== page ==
The Harvard Kennedy School announced a new online public leadership credential program Thursday, joining the trend of Harvard schools expanding their online academic offerings.
Enrollment in HBS Online, Harvard Business School’s online education program, spiked by 70 percent in the first months of 2019 following the attachment of the Business School's name in January, Dean of the Business School Nitin Nohria said in an interview April 2.
The two professors will replace Economics Professor N. Gregory Mankiw as course heads of Ec10, the department’s year-long flagship introductory course and one of Harvard’s largest undergraduate courses. Mankiw announced in early March that he will step down from teaching the course at the end of the semester to pursue “new pedagogical challenges.”
Harvard Business School announced Tuesday it had renamed its online education program in an effort to attract more students to its web-based offerings. The initiative, formerly known as HBX, will now be called Harvard Business School Online.
University President-elect Lawrence S. Bacow said he is interested in creating more opportunities for underresourced communities to access Harvard and its teaching at a press conference on Sunday.
Harvard Medical School will launch its first online certificate program this summer for people considering health careers, offering four paid courses on topics in medicine.
Students using Harvard and MIT’s edX courses take significantly less time to complete the online programs than students enrolled in the equivalent on-campus classes do, a wide-ranging report on the virtual education platform found.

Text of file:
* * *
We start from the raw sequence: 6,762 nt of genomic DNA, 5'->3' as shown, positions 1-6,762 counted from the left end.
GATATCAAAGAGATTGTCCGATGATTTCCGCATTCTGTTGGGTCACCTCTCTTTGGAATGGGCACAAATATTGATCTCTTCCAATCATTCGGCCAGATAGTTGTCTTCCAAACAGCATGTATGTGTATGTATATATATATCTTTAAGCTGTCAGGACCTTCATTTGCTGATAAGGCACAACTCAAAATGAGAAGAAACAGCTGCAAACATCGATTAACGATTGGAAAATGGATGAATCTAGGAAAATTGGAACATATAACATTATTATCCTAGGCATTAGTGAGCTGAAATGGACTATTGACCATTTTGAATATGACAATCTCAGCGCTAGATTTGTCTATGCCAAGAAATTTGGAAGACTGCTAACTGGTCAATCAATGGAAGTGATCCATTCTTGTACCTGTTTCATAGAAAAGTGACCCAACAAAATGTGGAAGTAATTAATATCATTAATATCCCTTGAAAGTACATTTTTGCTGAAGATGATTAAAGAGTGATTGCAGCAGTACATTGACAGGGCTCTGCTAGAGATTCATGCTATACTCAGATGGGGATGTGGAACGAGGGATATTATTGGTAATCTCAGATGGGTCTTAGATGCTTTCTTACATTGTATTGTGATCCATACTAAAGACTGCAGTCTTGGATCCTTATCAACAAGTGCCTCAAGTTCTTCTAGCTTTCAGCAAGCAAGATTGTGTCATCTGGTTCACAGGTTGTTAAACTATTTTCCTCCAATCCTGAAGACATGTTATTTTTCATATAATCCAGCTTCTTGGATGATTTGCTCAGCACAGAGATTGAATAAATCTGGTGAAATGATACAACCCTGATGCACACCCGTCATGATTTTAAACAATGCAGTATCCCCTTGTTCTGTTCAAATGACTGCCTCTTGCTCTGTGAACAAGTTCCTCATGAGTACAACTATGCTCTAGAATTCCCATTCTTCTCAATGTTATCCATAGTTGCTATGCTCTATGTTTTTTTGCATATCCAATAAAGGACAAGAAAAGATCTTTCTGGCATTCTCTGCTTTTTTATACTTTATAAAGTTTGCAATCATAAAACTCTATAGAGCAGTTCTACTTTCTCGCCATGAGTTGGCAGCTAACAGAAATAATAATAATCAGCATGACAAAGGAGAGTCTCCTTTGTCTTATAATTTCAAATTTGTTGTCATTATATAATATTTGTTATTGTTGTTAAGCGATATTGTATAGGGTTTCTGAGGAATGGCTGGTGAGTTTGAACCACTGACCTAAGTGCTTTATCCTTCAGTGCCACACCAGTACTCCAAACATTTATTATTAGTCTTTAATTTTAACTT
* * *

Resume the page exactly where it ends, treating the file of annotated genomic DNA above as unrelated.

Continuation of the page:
A new massive open online course will debut on HarvardX Monday, but with a special Halloween twist: the course is titled “Hamlet’s Ghost.”
Connecting students around the world through high-tech monitors, the HBX Live studio has begun operating, and administrators are eager to support further development of the online service.
Professors of the Divinity School’s new edX Scriptures course shared an array of teaching strategies and resources from each of the six course modules at an introductory panel in Andover Hall on Tuesday.
Harvard expects tens of thousands of participants for the Divinity School's new edX aimed at promoting religious literacy.
A Massachusetts magistrate judge recommended that the District Court deny Harvard’s motion to dismiss a lawsuit that alleges the University is discriminating against deaf and hard of hearing individuals by not providing closed captioning for all online content.
Tshingua University’s edX course “Introduction to Mao Zedong Thought” has come under criticism for purportedly espousing Communist party propaganda. A screenshot from the an introductory video on the course’s website shows the former leader of the People’s Republic of China.
Alan M. Garber '76 projected that the current models for funding Harvard's branch of the virtual education platform are unsustainable, given the high monetary and time cost of generating online material.
Harvard President Drew Faust was joined by Richard C. Levin, a former Yale president, and David J. Skorton, a former Cornell president.
The ramp-up in faculty interest comes as researchers publish more studies on the active learning model and others internally raise concerns.
Princeton’s decision to join edX comes just three months after the University of Pennsylvania joined with the intention of publishing three courses on the platform.
The Medical School’s curricular changes resemble those already made by other leading medical schools, according to their top administrators.